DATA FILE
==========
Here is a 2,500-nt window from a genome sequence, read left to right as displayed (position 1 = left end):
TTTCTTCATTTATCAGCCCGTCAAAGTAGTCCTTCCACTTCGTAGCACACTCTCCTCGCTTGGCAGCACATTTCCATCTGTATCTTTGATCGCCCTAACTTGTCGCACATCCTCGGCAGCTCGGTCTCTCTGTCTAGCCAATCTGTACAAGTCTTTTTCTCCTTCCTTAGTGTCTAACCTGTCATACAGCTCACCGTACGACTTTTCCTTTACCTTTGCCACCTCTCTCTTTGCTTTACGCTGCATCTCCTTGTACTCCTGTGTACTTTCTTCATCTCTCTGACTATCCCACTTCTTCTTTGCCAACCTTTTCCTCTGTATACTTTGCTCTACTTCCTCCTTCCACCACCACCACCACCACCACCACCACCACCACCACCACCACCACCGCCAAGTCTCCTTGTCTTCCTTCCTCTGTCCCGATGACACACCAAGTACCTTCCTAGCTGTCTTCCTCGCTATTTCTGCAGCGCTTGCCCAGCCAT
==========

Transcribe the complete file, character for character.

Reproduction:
Here is a 2,500-nt window from a genome sequence, read left to right as displayed (position 1 = left end):
TTTCTTCATTTATCAGCCCGTCAAAGTAGTCCTTCCACTTCGTAGCACACTCTCCTCGCTTGGCAGCACATTTCCATCTGTATCTTTGATCGCCCTAACTTGTCGCACATCCTCGGCAGCTCGGTCTCTCTGTCTAGCCAATCTGTACAAGTCTTTTTCTCCTTCCTTAGTGTCTAACCTGTCATACAGCTCACCGTACGACTTTTCCTTTACCTTTGCCACCTCTCTCTTTGCTTTACGCTGCATCTCCTTGTACTCCTGTGTACTTTCTTCATCTCTCTGACTATCCCACTTCTTCTTTGCCAACCTTTTCCTCTGTATACTTTGCTCTACTTCCTCCTTCCACCACCACCACCACCACCACCACCACCACCACCACCACCACCACCGCCAAGTCTCCTTGTCTTCCTTCCTCTGTCCCGATGACACACCAAGTACCTTCCTAGCTGTCTTCCTCGCTATTTCTGCAGCGCTTGCCCAGCCAT